Mark Lazenby, an advanced practice nurse and the new dean of UCI’s Sue & Bill Gross School of Nursing, recalls his time in an oncology clinic back East caring for a man with prostate cancer. The oncologist needed the patient to undergo a colonoscopy so it could be determined whether the cancer was contained in the prostate, but the fellow struggled with crippling anxiety and feared being sedated.
In “Beauty,” the fourth chapter of Lazenby’s 2017 book Caring Matters Most: The Ethical Significance of Nursing, the author explains his personal transformation in caring for an individual some may have considered “a problem patient.” Lazenby writes:
I knew enough to start imagining my patient as other than a “prostate cancer patient” in my clinic room. I started imagining him as having lived a life before my life with him. I also started imagining him as having a life with a future, a future of getting a colonoscopy and of getting the right treatment for the prostate tumor. And I imagined a future for him in which he did not come again to the cancer clinic, a future in which he did not need to come because the cancer had been controlled. I hoped for a future for him free from disease.
This is our choice as nurses – the choice to view our patients as having lives outside the context in which we see them. It is an ethical choice. It is the choice to view our patients as if disease and disorder do not rule their lives, even though they may be afflicted with disease and beset by disorder. It is the choice of viewing our patients as having beautiful lives. Life, after all, is beautiful.
Fortunately, there was a beautiful ending to the patient’s story, as you learn if you read Caring Matters Most, which kicked off Lazenby’s trilogy that also includes Toward a Better World: The Social Significance of Nursing (2020). The third book does not yet have a main title but will come out next year with the subtitle The Spiritual Significance of Nursing.
Lazenby says he grew up as “a spiritual kid” in Blythe, California, before becoming the first in his family to graduate from college. He went on to earn a Ph.D. in philosophy of religion at Boston University.
He was an assistant professor of philosophy at a small liberal arts college in Philadelphia in 2004 when he learned that his mother was in a Palm Springs hospital. Lazenby knew she had stage 4 colon cancer but had no idea she was so ill that she needed treatment in an intensive care unit 120 miles away from her home in Blythe. The young philosopher flew in to join his two brothers and sister in a hospital consultation room, where a nurse “patiently” and “kindly” helped them realize that there was no coming back for their mother. The siblings moved her to a nearby hospice, where she died two days later.
“That nurse profoundly transformed my life,” Lazenby said after being introduced recently as the new dean of the Sue & Bill Gross School of Nursing. “She cared about my mother, and she cared about my family. After that encounter, I changed my life’s course, enrolled at Yale and became an advanced practice cancer nurse.”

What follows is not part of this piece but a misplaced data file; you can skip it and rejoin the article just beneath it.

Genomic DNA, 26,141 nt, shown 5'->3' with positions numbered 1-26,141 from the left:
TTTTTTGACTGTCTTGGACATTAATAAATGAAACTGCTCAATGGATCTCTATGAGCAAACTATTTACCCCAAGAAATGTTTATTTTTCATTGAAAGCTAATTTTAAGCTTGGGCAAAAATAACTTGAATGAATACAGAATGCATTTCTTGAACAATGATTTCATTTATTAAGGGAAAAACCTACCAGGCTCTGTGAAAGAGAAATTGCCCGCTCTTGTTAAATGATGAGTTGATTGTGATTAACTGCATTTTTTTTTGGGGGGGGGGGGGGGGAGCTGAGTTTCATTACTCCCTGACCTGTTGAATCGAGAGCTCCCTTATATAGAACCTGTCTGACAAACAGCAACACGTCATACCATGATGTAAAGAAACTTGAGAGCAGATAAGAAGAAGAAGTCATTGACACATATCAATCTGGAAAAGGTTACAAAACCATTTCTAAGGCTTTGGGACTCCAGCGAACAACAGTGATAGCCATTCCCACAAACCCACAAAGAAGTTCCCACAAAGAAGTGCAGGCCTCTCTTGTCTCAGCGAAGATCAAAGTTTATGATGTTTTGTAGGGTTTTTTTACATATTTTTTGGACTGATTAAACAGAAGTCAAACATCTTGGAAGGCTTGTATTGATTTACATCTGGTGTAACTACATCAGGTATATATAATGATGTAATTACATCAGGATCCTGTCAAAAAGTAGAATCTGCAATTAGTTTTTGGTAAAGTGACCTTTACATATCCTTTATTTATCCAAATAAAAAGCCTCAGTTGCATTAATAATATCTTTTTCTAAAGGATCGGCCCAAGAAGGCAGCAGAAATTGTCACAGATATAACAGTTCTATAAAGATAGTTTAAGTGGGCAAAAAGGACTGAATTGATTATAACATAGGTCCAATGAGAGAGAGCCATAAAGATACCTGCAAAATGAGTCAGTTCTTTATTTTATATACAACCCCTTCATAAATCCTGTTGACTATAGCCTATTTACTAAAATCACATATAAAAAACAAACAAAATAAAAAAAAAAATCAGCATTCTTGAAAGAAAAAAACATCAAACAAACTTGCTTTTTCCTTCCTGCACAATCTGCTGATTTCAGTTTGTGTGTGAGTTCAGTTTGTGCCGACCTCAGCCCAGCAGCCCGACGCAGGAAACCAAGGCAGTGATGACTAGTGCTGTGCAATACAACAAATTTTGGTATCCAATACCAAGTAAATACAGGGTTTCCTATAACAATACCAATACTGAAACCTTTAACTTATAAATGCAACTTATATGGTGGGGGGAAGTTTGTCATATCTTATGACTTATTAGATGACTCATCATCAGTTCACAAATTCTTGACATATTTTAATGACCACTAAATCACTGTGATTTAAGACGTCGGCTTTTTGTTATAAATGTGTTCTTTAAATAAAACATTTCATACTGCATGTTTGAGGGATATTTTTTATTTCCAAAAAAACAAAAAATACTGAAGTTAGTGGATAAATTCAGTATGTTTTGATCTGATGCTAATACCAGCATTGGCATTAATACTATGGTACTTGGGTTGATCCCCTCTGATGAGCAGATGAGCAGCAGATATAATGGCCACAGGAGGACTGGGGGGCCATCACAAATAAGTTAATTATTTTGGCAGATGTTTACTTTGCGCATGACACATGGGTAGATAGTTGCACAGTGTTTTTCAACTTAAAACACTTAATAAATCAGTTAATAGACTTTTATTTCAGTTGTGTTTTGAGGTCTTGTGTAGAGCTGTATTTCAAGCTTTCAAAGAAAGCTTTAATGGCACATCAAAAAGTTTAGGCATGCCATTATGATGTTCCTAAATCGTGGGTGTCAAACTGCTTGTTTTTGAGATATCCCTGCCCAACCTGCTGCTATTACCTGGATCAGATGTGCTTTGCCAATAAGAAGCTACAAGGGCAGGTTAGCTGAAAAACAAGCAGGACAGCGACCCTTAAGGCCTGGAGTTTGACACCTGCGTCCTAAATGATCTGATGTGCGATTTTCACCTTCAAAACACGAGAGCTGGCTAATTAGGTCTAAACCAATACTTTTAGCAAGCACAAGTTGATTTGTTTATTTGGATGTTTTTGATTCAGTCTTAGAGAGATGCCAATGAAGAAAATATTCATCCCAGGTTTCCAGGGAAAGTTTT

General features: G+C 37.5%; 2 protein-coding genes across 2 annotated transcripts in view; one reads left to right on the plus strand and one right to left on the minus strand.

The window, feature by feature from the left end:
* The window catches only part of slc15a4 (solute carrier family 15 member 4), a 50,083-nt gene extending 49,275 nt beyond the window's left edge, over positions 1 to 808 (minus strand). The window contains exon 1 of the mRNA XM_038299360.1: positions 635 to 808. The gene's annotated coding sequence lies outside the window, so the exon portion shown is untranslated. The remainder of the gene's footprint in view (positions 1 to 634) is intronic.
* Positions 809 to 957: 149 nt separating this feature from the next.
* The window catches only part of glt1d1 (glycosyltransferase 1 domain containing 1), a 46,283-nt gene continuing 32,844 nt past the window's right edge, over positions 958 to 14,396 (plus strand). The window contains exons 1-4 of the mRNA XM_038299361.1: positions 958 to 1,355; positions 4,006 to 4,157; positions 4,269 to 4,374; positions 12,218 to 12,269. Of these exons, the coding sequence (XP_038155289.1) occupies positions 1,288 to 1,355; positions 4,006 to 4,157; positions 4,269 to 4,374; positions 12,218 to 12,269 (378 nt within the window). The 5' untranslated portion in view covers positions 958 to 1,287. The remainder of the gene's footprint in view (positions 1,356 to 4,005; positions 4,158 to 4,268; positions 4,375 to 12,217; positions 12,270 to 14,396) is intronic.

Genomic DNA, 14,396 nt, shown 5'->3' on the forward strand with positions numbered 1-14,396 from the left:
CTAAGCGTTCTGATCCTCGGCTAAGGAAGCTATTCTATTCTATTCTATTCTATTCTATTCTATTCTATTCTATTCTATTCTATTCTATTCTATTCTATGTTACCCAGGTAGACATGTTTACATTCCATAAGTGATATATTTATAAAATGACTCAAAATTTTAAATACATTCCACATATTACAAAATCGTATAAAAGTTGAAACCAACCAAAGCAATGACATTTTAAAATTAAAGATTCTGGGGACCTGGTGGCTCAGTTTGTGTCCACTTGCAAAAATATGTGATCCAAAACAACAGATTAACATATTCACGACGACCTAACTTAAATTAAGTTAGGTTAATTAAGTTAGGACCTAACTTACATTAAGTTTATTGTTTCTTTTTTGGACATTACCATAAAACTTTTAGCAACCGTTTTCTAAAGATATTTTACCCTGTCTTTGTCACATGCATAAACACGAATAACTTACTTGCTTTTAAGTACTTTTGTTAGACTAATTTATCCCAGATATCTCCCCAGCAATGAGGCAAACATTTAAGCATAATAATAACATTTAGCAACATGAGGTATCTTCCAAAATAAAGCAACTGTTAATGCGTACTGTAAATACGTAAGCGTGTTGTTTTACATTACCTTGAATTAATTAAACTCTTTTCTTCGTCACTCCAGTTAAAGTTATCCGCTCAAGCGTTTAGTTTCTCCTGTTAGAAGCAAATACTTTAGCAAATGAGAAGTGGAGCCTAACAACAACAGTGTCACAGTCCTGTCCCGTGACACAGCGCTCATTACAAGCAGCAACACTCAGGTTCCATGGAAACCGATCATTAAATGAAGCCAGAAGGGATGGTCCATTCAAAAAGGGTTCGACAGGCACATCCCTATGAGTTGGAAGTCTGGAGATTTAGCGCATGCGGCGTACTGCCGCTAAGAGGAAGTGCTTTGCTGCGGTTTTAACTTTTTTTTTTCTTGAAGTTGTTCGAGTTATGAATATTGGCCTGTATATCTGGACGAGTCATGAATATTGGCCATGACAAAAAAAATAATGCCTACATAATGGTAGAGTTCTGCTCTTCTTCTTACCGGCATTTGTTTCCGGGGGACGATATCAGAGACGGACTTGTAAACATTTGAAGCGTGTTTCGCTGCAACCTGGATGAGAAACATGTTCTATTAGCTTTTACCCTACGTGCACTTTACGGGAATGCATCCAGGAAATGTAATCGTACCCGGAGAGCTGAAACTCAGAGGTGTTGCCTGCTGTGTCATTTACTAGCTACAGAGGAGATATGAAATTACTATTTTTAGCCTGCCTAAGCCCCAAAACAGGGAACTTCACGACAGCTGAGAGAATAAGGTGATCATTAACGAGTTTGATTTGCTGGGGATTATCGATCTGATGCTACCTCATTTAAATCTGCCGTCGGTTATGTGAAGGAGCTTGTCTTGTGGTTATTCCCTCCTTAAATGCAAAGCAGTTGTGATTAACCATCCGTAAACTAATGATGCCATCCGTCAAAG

He continued teaching philosophy while pursuing a nursing degree and credentials, exploring “that very intersection of what are the big questions of life that nursing has an answer to, including providing spiritual care for people.” He earned an M.S. in nursing in 2009.
A Fulbright scholarship took Lazenby to the King Hussein Cancer Center in Amman, Jordan, where he explored how Arabs – both Christians and Muslims – approach the end of life. Being a nurse and an outsider raised in a different religion “provided the space” to conduct objective research, he believes. Lazenby has also conducted empirical research on the emotional and spiritual well-being of cancer patients in the U.S.
He served as a faculty member at Yale University from 2010 to 2019 – with joint appointments at Yale Cancer Center, Yale Divinity School, and the Whitney and Betty MacMillan Center for International and Area Studies. From 2019 to 2022, Lazenby was a professor of nursing and philosophy and the nursing school’s associate dean for faculty and student affairs at the University of Connecticut.
Now he’s excited to bring to UCI’s nursing school the education and experiences he gained as a nurse practitioner as well as an academic. With Yale’s nursing school being nearly 100 years old and the University of Connecticut’s being 80, “it’s a very different experience being at a school that’s 5 years old,” Lazenby says. “One of my basic goals is to help the school in the journey to maturation. Along with that, I aim to put into place a robust research infrastructure to continue the School of Nursing’s trajectory to becoming a powerhouse research nursing school.”
He also wants to help focus research and clinical work on pandemic readiness, health equity and climate change, saying: “I believe that nursing has the power to transform society.”
If you want to learn more about supporting this or other activities at UCI, please visit the Brilliant Future website at https://brilliantfuture.uci.edu. Publicly launched on Oct. 4, 2019, the Brilliant Future campaign aims to raise awareness and support for UCI. By engaging 75,000 alumni and garnering $2 billion in philanthropic investment, UCI seeks to reach new heights of excellence in student success, health and wellness, research and more. The Sue & Bill Gross School of Nursing plays a vital role in the success of the campaign. Learn more by visiting https://brilliantfuture.uci.edu/sue-and-bill-gross-school-of-nursing.